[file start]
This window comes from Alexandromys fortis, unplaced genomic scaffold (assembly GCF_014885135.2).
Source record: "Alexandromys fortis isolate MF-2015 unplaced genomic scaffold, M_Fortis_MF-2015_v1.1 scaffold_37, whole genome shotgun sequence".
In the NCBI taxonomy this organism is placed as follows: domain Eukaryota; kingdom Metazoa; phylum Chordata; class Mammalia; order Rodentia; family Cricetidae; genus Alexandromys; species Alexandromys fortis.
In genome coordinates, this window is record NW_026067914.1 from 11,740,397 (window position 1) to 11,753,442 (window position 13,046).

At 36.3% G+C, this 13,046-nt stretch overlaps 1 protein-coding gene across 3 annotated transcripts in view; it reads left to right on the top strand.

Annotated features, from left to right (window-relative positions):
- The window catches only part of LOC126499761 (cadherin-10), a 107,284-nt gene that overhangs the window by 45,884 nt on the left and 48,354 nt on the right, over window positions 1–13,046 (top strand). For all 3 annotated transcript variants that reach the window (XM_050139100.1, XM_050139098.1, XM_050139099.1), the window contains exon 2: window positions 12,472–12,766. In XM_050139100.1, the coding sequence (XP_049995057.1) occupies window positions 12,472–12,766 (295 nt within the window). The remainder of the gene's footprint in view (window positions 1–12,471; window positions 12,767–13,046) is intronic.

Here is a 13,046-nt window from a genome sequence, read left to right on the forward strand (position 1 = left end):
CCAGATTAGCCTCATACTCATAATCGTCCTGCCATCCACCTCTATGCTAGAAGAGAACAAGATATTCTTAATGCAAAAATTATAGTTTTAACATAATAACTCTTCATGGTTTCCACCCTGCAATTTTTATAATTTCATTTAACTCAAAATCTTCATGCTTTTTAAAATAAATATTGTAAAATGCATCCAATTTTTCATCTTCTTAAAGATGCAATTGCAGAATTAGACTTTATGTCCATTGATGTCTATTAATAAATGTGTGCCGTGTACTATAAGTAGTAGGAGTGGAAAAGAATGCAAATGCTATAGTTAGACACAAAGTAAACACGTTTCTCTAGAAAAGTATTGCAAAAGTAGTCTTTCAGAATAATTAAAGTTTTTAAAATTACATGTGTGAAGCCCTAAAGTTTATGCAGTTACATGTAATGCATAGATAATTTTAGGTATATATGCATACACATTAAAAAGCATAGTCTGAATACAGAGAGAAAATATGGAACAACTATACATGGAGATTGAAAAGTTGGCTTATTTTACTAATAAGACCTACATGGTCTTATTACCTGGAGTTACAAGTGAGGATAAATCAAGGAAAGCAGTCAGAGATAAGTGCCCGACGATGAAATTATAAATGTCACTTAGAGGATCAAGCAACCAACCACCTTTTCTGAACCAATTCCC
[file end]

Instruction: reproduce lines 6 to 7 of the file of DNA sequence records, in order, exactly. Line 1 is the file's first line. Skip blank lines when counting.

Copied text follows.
Annotated features, from left to right (window-relative positions):
- The window catches only part of LOC126499761 (cadherin-10), a 107,284-nt gene that overhangs the window by 45,884 nt on the left and 48,354 nt on the right, over window positions 1–13,046 (top strand). For all 3 annotated transcript variants that reach the window (XM_050139100.1, XM_050139098.1, XM_050139099.1), the window contains exon 2: window positions 12,472–12,766. In XM_050139100.1, the coding sequence (XP_049995057.1) occupies window positions 12,472–12,766 (295 nt within the window). The remainder of the gene's footprint in view (window positions 1–12,471; window positions 12,767–13,046) is intronic.